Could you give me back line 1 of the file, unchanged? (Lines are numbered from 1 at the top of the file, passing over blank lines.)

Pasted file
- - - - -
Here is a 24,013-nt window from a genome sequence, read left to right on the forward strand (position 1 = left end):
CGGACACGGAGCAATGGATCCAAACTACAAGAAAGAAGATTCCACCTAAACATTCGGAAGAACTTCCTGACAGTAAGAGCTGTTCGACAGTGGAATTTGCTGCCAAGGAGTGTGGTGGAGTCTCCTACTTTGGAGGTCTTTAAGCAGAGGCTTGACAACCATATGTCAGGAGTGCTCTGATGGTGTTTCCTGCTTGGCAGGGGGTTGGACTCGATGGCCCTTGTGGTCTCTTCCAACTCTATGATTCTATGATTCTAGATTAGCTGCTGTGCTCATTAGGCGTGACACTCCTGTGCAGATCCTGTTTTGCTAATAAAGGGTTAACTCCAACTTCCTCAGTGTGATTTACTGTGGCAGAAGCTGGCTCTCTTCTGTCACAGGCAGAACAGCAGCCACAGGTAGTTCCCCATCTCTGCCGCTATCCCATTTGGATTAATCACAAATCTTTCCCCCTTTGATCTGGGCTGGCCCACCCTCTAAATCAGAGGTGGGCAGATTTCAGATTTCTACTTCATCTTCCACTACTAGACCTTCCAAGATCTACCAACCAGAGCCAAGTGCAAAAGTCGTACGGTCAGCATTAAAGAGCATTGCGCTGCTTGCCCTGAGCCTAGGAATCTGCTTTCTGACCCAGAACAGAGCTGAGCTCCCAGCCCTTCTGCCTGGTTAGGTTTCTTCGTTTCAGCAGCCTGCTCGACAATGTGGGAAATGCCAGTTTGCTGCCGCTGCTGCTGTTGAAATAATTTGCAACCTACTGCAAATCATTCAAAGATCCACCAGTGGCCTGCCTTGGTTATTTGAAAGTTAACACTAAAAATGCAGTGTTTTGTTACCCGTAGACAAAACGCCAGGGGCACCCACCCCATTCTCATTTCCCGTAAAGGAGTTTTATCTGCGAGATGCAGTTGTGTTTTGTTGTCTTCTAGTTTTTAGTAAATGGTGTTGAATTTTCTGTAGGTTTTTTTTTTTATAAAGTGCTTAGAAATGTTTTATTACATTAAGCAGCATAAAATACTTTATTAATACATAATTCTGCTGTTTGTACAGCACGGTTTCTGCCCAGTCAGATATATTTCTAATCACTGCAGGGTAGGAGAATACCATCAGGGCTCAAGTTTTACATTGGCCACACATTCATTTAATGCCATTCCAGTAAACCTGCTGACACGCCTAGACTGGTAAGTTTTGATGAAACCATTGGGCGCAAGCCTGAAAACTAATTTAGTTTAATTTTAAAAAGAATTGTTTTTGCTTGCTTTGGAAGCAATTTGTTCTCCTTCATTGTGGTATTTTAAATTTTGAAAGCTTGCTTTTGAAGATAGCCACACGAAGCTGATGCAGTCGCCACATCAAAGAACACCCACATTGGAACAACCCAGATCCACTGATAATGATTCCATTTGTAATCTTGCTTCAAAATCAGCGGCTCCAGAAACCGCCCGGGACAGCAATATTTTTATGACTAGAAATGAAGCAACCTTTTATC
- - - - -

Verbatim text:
Here is a 24,013-nt window from a genome sequence, read left to right on the forward strand (position 1 = left end):